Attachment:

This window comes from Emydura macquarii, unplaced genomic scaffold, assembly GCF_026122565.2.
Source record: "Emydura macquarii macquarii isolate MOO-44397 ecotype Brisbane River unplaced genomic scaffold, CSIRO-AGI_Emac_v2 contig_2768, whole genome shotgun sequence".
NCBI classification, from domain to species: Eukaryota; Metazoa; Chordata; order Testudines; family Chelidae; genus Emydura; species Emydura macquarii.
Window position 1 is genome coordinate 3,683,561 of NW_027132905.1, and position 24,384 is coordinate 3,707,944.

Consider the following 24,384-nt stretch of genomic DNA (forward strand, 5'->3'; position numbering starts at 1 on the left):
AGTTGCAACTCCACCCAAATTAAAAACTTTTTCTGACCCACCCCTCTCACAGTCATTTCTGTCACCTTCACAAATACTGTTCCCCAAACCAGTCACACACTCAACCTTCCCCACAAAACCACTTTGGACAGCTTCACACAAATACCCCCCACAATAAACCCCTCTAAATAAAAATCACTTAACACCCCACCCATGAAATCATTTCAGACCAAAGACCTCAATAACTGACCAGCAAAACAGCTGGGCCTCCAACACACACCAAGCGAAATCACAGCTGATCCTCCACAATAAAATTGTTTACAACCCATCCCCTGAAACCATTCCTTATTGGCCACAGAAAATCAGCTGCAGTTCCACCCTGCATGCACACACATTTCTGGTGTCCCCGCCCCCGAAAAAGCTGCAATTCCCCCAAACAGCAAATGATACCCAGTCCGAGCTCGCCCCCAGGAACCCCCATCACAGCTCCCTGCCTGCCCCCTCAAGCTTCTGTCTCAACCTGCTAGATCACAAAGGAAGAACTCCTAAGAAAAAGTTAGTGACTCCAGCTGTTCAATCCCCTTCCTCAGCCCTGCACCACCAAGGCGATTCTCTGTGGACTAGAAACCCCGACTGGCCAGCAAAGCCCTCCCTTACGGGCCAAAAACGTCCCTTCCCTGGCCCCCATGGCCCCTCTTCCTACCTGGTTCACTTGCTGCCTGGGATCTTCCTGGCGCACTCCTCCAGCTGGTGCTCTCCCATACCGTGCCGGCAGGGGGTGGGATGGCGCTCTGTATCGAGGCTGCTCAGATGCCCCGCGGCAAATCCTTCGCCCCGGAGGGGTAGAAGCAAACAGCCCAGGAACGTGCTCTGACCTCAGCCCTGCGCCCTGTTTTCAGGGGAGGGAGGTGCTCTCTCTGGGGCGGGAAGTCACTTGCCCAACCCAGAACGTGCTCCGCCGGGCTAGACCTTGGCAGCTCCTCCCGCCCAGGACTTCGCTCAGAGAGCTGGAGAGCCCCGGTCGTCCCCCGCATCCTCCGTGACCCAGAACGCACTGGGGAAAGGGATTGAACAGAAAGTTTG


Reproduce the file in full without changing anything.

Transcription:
This window comes from Emydura macquarii, unplaced genomic scaffold, assembly GCF_026122565.2.
Source record: "Emydura macquarii macquarii isolate MOO-44397 ecotype Brisbane River unplaced genomic scaffold, CSIRO-AGI_Emac_v2 contig_2768, whole genome shotgun sequence".
NCBI classification, from domain to species: Eukaryota; Metazoa; Chordata; order Testudines; family Chelidae; genus Emydura; species Emydura macquarii.
Window position 1 is genome coordinate 3,683,561 of NW_027132905.1, and position 24,384 is coordinate 3,707,944.

Consider the following 24,384-nt stretch of genomic DNA (forward strand, 5'->3'; position numbering starts at 1 on the left):
AGTTGCAACTCCACCCAAATTAAAAACTTTTTCTGACCCACCCCTCTCACAGTCATTTCTGTCACCTTCACAAATACTGTTCCCCAAACCAGTCACACACTCAACCTTCCCCACAAAACCACTTTGGACAGCTTCACACAAATACCCCCCACAATAAACCCCTCTAAATAAAAATCACTTAACACCCCACCCATGAAATCATTTCAGACCAAAGACCTCAATAACTGACCAGCAAAACAGCTGGGCCTCCAACACACACCAAGCGAAATCACAGCTGATCCTCCACAATAAAATTGTTTACAACCCATCCCCTGAAACCATTCCTTATTGGCCACAGAAAATCAGCTGCAGTTCCACCCTGCATGCACACACATTTCTGGTGTCCCCGCCCCCGAAAAAGCTGCAATTCCCCCAAACAGCAAATGATACCCAGTCCGAGCTCGCCCCCAGGAACCCCCATCACAGCTCCCTGCCTGCCCCCTCAAGCTTCTGTCTCAACCTGCTAGATCACAAAGGAAGAACTCCTAAGAAAAAGTTAGTGACTCCAGCTGTTCAATCCCCTTCCTCAGCCCTGCACCACCAAGGCGATTCTCTGTGGACTAGAAACCCCGACTGGCCAGCAAAGCCCTCCCTTACGGGCCAAAAACGTCCCTTCCCTGGCCCCCATGGCCCCTCTTCCTACCTGGTTCACTTGCTGCCTGGGATCTTCCTGGCGCACTCCTCCAGCTGGTGCTCTCCCATACCGTGCCGGCAGGGGGTGGGATGGCGCTCTGTATCGAGGCTGCTCAGATGCCCCGCGGCAAATCCTTCGCCCCGGAGGGGTAGAAGCAAACAGCCCAGGAACGTGCTCTGACCTCAGCCCTGCGCCCTGTTTTCAGGGGAGGGAGGTGCTCTCTCTGGGGCGGGAAGTCACTTGCCCAACCCAGAACGTGCTCCGCCGGGCTAGACCTTGGCAGCTCCTCCCGCCCAGGACTTCGCTCAGAGAGCTGGAGAGCCCCGGTCGTCCCCCGCATCCTCCGTGACCCAGAACGCACTGGGGAAAGGGATTGAACAGAAAGTTTG